Deep reading is becoming fundamental to allow individuals to participate in their own society, playing a wide range of roles. Only deep reading helps individuals to fully come in contact with reality. Deep reading psychologically helps people to feel a strong connection between themselves as people, and to integrate themselves into their own society. So, deep reading plays an active role in the well-being of individuals and societies.

Digital reading encourages the perception and comprehension of texts through a neurological stimulation which is totally different from the stimulation activated by the reading of a paper book. Digital reading solicits specifical knowledges, necessary not only to read but also to elaborate the texts. Some researches show the digital reading is not as deep as the reading of a text printed on paper. Therefore, the manual underlines the importance to find a specific purpose for digital texts, and to help audience to effectively employ these texts.

In this context the manual examines the case histories of the International Board of Books for Young People (IBBY), , of the Bulgatian self publishing platform Hip Hip, and the Italian example of TwLetteratura as a methodology and a social reading platform.

The map of the normative context

Examining the fiscal aspect of the sector, the document highlights that the reform of the VAT – planned for 2016 – will be based on the idea that the Value Added Tax has to be neutral about the technology, restoring an identical rate both for ebooks and paper books.

A key fact to promote digital reading is the portability of contents irrespective of the provider offering services for digital reading. The manual mentions for example the Norwegian case, where the publishing industry has developed a digital database which allows to connect to all the publisher and bookseller: the reader is always free to access to all the books he previously bought, irrespective of the bookstore he employed to purchase them.

Another element to consider is represented by cross-border services, about copyright, licences and portability, which have to be balanced at an European level. The manual emphasizes also the importance to redefine – at European level – the issue of the copyrights following two directions: extending the common licenses, both in public and in private sector; extending the dispensations from copyright, especially for istitutions committed to the promotion of cultural heritage which would like to show online digital reproductions of their own collections.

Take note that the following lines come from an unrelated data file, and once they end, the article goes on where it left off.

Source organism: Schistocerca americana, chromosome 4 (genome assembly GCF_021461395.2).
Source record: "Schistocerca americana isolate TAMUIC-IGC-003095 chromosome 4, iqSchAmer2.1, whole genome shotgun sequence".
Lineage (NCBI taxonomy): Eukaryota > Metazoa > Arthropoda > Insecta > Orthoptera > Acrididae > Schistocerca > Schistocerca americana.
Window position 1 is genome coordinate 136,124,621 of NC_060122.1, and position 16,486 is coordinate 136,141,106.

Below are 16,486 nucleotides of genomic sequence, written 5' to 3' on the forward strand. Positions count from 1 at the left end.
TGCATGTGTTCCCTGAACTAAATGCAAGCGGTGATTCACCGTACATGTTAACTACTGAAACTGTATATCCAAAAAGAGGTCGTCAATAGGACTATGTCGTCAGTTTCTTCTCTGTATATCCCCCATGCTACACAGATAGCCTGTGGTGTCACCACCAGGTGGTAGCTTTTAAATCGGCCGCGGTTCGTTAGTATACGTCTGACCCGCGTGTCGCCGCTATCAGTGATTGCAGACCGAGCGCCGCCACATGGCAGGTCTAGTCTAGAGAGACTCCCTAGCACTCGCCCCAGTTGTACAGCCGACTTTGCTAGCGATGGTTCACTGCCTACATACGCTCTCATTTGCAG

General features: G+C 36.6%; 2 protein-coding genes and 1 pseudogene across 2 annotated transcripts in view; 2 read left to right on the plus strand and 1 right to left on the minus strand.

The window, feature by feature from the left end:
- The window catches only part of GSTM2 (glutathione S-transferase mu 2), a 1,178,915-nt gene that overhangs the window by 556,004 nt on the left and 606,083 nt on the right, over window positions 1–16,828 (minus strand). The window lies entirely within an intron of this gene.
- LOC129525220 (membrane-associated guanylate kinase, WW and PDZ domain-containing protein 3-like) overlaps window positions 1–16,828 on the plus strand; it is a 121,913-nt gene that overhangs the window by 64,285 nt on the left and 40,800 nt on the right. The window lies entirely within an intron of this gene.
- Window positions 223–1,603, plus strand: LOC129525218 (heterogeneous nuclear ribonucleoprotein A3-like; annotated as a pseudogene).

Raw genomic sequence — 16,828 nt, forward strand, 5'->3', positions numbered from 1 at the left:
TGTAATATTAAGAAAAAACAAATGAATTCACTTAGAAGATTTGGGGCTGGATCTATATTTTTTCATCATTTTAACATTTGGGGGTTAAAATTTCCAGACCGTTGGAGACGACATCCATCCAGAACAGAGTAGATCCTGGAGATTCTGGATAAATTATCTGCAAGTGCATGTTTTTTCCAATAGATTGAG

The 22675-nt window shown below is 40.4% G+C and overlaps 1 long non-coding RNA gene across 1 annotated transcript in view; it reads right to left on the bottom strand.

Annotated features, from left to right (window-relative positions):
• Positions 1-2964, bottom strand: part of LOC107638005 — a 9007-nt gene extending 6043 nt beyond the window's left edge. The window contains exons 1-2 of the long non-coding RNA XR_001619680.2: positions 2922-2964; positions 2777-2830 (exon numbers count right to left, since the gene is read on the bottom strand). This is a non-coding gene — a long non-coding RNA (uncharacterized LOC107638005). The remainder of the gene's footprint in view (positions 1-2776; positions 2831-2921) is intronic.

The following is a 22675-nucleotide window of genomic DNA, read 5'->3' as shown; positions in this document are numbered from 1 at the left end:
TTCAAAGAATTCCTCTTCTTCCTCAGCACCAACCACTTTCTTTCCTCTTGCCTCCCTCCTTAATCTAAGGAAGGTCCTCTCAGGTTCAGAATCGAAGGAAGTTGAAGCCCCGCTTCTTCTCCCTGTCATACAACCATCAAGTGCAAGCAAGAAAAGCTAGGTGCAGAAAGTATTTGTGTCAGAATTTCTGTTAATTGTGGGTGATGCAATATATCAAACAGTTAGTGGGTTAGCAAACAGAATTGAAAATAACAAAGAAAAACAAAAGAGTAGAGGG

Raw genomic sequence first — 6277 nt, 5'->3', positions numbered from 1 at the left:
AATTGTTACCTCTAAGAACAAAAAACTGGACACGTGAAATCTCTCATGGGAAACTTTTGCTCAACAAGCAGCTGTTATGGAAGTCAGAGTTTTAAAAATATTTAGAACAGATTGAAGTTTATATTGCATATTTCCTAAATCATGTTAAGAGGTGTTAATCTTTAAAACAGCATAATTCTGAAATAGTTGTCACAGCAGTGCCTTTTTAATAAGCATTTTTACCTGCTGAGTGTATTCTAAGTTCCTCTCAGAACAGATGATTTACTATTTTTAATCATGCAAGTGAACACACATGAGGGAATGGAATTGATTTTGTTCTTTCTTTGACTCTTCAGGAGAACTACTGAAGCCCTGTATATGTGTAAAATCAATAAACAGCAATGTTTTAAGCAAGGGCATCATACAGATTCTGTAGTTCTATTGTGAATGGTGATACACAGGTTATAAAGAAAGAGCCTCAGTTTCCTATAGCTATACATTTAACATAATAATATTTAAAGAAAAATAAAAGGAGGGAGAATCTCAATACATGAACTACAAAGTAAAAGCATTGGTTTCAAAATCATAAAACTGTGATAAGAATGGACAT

In this context, the case histories described by the manual are the Biblioteca Digitale Italiana in Slovenia (MLOL), the Estonian e-reading service ELLU, the E-lending Copyright Act in Slovakia, the Bokhylla service provided by the Norwegian National Library, Praga Municipal Library, the “Recommandations pour une diffusion du livre numérique par les bibliothèques publiques” established by the French Ministry of Culture and Communication, the Spanish national ebook platform Ebiblio, the Spanish platform Nubeteca, the Slovenina platform Biblos, and the Finnish platform Ellibs.

The advices of the EU experts

Between all the advices established by the EU experts in different ways for the EU memeber States, the European Union itself, and the stakeholder of this area, the most important to be mentioned are:

  • promoting research about reading focusing on the differences between analogical and digital reading;
  • promoting reading – on paper and digital – to encourage the motivation of readers;
  • promoting interoperability of content formats and ebook readers;
  • encouraging cross-border servicesby financing collaborative projects between different subjects in different European countries;
  • producing more and better statistics about reading, focusing on the difference between analogical and digital reading;
  • continuing to strenghten reading promotion activities, both on paper and on screen;
  • developing collaborative platforms going beyond national borders of the member States of the EU.

Consider well the seed that gave you birth: / you were not made to live as brutes, / but to follow virtue and knowledge. (Dante, Inferno, XXVI, 118-120).